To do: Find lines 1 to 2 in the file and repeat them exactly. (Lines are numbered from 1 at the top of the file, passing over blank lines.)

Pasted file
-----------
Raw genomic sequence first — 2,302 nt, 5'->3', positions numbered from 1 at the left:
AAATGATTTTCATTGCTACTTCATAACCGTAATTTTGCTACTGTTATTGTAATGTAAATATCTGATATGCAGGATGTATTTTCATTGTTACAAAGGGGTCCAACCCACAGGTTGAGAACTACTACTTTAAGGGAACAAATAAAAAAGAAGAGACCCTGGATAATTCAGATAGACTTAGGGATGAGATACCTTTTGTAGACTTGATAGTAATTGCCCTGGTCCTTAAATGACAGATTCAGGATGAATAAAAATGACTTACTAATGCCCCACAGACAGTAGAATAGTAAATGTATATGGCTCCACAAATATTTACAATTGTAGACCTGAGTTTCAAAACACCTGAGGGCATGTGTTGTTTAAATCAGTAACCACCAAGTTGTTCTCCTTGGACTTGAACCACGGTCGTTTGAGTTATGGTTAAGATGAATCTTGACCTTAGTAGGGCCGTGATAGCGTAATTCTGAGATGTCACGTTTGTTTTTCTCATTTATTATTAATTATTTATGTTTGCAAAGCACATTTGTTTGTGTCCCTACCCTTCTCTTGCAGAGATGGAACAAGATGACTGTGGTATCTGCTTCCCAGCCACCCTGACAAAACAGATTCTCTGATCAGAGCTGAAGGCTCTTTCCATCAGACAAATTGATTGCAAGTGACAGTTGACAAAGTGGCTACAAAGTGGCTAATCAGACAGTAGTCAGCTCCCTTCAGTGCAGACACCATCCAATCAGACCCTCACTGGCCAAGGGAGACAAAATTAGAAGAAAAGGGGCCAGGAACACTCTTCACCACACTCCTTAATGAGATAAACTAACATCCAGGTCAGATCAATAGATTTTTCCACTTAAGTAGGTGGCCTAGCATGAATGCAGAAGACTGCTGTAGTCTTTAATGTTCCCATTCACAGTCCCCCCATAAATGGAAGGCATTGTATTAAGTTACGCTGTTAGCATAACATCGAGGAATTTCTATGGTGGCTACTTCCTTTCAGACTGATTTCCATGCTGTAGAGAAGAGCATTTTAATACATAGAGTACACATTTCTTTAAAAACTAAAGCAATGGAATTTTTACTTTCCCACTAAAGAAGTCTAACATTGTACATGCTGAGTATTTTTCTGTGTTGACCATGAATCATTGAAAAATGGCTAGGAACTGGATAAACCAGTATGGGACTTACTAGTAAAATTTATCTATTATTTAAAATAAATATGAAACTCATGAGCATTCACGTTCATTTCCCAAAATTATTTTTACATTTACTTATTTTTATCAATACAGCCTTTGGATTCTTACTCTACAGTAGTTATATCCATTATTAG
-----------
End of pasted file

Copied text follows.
Raw genomic sequence first — 2,302 nt, 5'->3', positions numbered from 1 at the left:
AAATGATTTTCATTGCTACTTCATAACCGTAATTTTGCTACTGTTATTGTAATGTAAATATCTGATATGCAGGATGTATTTTCATTGTTACAAAGGGGTCCAACCCACAGGTTGAGAACTACTACTTTAAGGGAACAAATAAAAAAGAAGAGACCCTGGATAATTCAGATAGACTTAGGGATGAGATACCTTTTGTAGACTTGATAGTAATTGCCCTGGTCCTTAAATGACAGATTCAGGATGAATAAAAATGACTTACTAATGCCCCACAGACAGTAGAATAGTAAATGTATATGGCTCCACAAATATTTACAATTGTAGACCTGAGTTTCAAAACACCTGAGGGCATGTGTTGTTTAAATCAGTAACCACCAAGTTGTTCTCCTTGGACTTGAACCACGGTCGTTTGAGTTATGGTTAAGATGAATCTTGACCTTAGTAGGGCCGTGATAGCGTAATTCTGAGATGTCACGTTTGTTTTTCTCATTTATTATTAATTATTTATGTTTGCAAAGCACATTTGTTTGTGTCCCTACCCTTCTCTTGCAGAGATGGAACAAGATGACTGTGGTATCTGCTTCCCAGCCACCCTGACAAAACAGATTCTCTGATCAGAGCTGAAGGCTCTTTCCATCAGACAAATTGATTGCAAGTGACAGTTGACAAAGTGGCTACAAAGTGGCTAATCAGACAGTAGTCAGCTCCCTTCAGTGCAGACACCATCCAATCAGACCCTCACTGGCCAAGGGAGACAAAATTAGAAGAAAAGGGGCCAGGAACACTCTTCACCACACTCCTTAATGAGATAAACTAACATCCAGGTCAGATCAATAGATTTTTCCACTTAAGTAGGTGGCCTAGCATGAATGCAGAAGACTGCTGTAGTCTTTAATGTTCCCATTCACAGTCCCCCCATAAATGGAAGGCATTGTATTAAGTTACGCTGTTAGCATAACATCGAGGAATTTCTATGGTGGCTACTTCCTTTCAGACTGATTTCCATGCTGTAGAGAAGAGCATTTTAATACATAGAGTACACATTTCTTTAAAAACTAAAGCAATGGAATTTTTACTTTCCCACTAAAGAAGTCTAACATTGTACATGCTGAGTATTTTTCTGTGTTGACCATGAATCATTGAAAAATGGCTAGGAACTGGATAAACCAGTATGGGACTTACTAGTAAAATTTATCTATTATTTAAAATAAATATGAAACTCATGAGCATTCACGTTCATTTCCCAAAATTATTTTTACATTTACTTATTTTTATCAATACAGCCTTTGGATTCTTACTCTACAGTAGTTATATCCATTATTAG